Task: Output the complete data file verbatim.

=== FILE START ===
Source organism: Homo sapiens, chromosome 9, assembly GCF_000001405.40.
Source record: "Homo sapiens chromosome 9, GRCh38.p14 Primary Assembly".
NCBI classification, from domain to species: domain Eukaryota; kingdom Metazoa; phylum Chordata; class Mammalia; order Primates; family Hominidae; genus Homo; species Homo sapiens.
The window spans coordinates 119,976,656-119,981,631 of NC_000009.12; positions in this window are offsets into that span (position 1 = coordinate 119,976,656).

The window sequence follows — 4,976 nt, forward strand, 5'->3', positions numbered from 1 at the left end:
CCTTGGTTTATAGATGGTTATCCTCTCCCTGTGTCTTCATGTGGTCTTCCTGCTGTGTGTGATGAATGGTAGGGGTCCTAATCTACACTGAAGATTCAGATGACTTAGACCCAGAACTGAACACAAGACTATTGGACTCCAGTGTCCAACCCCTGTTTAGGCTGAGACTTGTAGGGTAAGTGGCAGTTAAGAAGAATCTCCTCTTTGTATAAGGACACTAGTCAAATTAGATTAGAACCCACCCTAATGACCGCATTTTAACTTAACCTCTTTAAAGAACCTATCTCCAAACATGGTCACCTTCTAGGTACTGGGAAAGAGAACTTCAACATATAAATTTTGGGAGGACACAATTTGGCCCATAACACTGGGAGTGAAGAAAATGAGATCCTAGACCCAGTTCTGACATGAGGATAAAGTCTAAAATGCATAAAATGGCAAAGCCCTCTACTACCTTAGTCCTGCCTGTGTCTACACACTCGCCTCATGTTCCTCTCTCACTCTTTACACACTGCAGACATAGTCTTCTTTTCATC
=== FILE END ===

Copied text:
Source organism: Homo sapiens, chromosome 9, assembly GCF_000001405.40.
Source record: "Homo sapiens chromosome 9, GRCh38.p14 Primary Assembly".
NCBI classification, from domain to species: domain Eukaryota; kingdom Metazoa; phylum Chordata; class Mammalia; order Primates; family Hominidae; genus Homo; species Homo sapiens.
The window spans coordinates 119,976,656-119,981,631 of NC_000009.12; positions in this window are offsets into that span (position 1 = coordinate 119,976,656).

The window sequence follows — 4,976 nt, forward strand, 5'->3', positions numbered from 1 at the left end:
CCTTGGTTTATAGATGGTTATCCTCTCCCTGTGTCTTCATGTGGTCTTCCTGCTGTGTGTGATGAATGGTAGGGGTCCTAATCTACACTGAAGATTCAGATGACTTAGACCCAGAACTGAACACAAGACTATTGGACTCCAGTGTCCAACCCCTGTTTAGGCTGAGACTTGTAGGGTAAGTGGCAGTTAAGAAGAATCTCCTCTTTGTATAAGGACACTAGTCAAATTAGATTAGAACCCACCCTAATGACCGCATTTTAACTTAACCTCTTTAAAGAACCTATCTCCAAACATGGTCACCTTCTAGGTACTGGGAAAGAGAACTTCAACATATAAATTTTGGGAGGACACAATTTGGCCCATAACACTGGGAGTGAAGAAAATGAGATCCTAGACCCAGTTCTGACATGAGGATAAAGTCTAAAATGCATAAAATGGCAAAGCCCTCTACTACCTTAGTCCTGCCTGTGTCTACACACTCGCCTCATGTTCCTCTCTCACTCTTTACACACTGCAGACATAGTCTTCTTTTCATC